Thanks to the enthusiasm of Kulada English teacher ‘Marina’ the opportunity has arisen to initiate a project for Kulada (Ongudai) school children which incorporates aspects of the Altai ethnographic culture into English language learning. Marina has a creative group 5 (eleven year olds) willing to take part in our joint Altai/English language project.
The project – Indigenous Altai English language pupils describe their material culture in English
The project aims to equip English language pupils with the linguistic competence to describe their specific cultural world in the English language. The children will work with ‘Marina’ and the Kulada Local History Museum. The children choose the museum exhibit they like the most and then produce an illustrated 6 page booklet that tells the story of the exhibit in English, Altai and Russian. The booklets will be on display in the museum for foreign and Russian visitors.
The growing tourist industry creates a demand for English language speakers among the indigenous population.
As the tourist industry develops in Altai the need for translators and interpreters among the Altai indigenous population increases. Without specific knowledge of the Altai culture non-local translators often struggle to translate specifics which can lead to generalisation in the translation process.
Tethering post, ‘Chakyr’. For example, the Altai ‘chakyr’ translates as ‘tethering post’. The tethering post is an essential and powerful symbol both in Altai villages and taiga. In Altai literature and epics it occurs as a symbol in the same semantic group as the mountain at the centre of the world or the tree of life. Despite this, very few translators would automatically have the word ‘tethering post’ in their English vocabulary or even recognise the ‘chakyr’ as being a tethering post. The same goes for ‘rhunic inscription’ and ‘rock art’ which are a dominant part of the local spiritual landscape.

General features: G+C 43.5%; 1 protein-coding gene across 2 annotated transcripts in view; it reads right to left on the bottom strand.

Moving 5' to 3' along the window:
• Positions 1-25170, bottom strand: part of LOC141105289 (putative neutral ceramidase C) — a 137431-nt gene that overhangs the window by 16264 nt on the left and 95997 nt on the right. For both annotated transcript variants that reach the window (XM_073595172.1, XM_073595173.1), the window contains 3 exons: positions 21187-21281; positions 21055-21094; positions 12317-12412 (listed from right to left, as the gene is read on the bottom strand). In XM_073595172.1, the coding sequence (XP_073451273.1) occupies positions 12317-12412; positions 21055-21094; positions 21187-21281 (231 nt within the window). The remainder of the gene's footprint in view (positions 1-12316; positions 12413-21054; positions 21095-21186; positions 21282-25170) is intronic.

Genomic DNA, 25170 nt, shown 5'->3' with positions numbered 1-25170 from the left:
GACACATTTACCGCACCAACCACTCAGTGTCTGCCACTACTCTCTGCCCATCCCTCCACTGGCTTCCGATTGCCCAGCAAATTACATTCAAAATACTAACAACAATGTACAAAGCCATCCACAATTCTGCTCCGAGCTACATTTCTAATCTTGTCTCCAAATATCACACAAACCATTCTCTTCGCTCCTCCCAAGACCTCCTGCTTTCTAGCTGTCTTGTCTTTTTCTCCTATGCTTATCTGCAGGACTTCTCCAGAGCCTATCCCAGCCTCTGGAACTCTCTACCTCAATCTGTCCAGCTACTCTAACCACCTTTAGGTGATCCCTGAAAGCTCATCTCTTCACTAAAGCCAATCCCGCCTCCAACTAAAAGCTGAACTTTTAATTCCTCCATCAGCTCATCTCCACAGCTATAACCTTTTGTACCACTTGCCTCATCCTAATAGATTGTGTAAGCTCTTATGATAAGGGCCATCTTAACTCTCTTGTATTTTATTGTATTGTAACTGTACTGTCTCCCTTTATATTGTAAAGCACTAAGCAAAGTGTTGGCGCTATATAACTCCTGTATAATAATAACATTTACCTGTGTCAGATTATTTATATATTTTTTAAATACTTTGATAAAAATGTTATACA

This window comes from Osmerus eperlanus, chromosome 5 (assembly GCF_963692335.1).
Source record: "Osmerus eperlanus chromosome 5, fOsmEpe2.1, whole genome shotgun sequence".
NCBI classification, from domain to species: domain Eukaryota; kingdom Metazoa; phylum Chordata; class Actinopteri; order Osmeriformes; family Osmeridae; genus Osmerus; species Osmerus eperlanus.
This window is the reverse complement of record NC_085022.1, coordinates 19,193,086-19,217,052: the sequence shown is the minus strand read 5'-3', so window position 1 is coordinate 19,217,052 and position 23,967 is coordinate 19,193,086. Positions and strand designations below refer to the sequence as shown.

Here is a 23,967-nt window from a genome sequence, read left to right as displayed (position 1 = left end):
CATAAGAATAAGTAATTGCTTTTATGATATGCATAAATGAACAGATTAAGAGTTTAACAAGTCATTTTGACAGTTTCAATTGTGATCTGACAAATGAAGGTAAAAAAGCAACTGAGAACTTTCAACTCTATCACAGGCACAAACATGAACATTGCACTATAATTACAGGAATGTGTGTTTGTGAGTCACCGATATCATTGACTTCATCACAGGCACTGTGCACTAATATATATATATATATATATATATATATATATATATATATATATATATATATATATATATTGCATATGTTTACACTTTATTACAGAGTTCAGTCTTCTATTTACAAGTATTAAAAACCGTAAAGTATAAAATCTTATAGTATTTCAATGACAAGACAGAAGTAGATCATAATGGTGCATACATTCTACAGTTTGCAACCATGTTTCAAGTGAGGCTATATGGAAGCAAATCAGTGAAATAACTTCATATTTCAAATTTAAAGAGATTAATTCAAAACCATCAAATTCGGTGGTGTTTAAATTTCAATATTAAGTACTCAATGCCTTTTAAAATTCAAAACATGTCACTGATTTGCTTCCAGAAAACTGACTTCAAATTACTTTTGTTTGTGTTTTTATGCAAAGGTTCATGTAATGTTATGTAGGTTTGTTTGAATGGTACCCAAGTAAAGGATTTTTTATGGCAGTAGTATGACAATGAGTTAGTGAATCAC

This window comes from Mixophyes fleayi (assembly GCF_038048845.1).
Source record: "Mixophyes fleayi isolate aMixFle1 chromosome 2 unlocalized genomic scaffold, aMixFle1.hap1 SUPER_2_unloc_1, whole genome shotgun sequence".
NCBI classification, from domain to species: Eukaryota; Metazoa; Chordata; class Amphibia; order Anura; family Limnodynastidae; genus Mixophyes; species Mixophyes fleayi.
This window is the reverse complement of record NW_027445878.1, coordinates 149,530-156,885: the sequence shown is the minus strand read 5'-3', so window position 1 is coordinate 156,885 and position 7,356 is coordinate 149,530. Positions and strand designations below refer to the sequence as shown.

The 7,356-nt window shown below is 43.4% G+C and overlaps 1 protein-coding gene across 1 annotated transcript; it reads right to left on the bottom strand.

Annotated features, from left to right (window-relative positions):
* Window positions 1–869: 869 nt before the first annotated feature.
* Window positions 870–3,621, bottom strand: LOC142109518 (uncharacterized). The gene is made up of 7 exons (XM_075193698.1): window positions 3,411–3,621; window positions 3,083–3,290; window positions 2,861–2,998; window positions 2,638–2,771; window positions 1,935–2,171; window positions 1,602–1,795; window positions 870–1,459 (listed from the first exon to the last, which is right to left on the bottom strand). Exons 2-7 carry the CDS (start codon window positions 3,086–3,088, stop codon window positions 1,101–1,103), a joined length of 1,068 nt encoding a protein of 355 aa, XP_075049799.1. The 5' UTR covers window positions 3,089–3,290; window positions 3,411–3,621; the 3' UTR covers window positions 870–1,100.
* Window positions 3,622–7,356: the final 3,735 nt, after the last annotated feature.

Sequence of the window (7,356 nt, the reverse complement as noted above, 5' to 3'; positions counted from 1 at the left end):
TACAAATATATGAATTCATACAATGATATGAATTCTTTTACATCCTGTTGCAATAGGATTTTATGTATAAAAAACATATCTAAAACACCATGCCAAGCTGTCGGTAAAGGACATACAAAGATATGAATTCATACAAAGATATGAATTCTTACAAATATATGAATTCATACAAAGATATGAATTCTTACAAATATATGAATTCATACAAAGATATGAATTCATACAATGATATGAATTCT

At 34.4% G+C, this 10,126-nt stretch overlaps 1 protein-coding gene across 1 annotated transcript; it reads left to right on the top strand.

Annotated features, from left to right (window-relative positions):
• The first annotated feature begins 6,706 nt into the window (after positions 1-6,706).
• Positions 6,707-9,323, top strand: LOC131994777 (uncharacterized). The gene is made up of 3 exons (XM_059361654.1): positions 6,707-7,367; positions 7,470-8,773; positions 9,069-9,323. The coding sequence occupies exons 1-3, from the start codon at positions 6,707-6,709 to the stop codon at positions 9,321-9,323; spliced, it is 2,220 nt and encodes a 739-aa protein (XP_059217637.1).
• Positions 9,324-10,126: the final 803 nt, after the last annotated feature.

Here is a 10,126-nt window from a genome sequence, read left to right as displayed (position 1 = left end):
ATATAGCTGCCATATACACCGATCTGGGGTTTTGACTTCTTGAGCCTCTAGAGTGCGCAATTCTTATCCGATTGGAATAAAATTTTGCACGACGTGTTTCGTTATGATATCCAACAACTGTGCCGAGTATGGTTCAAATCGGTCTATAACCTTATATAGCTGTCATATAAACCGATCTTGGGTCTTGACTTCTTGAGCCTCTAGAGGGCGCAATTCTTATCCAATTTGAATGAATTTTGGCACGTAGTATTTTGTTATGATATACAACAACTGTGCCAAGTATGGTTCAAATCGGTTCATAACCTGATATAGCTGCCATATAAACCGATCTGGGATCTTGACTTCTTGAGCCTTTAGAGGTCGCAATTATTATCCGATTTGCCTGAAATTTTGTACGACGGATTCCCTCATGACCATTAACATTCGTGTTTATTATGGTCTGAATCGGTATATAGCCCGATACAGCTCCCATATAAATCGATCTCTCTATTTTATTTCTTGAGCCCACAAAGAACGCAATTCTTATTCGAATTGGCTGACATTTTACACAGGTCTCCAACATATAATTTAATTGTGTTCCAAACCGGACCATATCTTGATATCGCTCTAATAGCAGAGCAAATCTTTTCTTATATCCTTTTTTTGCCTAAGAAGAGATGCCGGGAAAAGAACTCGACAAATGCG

Toasting marshmallows – outdoors English class – the project begins
Marina organised a car and with her class we travelled to the nearby lake. Here we played English language speaking games whilst toasting marshmallows. In turn the children had to say their name and something they liked, such as pop music accompanied by some physical gesture. The game was played as a memory game in the format of ‘I went to market and I bought…’ Each child had to remember what had been said before and only then add his own information. Participation was rewarded with toasted marshmallows, not something known to the Altai indigenous world… It would be naive to think that the outdoors English lesson was the key priority or sole object of attention.
For the school children the marshmallows were key and on discovering that the kebab sticks had been left behind in the village the boys produced a hand-made one immediately. It was not only the children who were absorbing a cultural experience. We were too. I never trekked to an outdoor English class on my father’s horse as two of the boys did here; at the approach to the lake Marina said a blessing and carried out the Kyira ritual. We sat for a few minutes under the branches of the trees to which the white strips of cotton were tied before continuing our ascent. The children had made a fire and produced the roasting sticks within minutes and a sign beside the picnic area informed us of the traditional Altai custom of worshipping the hearth and ‘feeding’ the fire wherever one was staying. I doubted that any of this cultural experience would normally be carried into the children’s English class despite the high probability that at least some among them would need to be able to speak to the world about their culture in the future either for its preservation or a source of income.
Step 2 – Finding Altai & Great Britain on the globe and making the 6 page booklets.
Next update on this project end November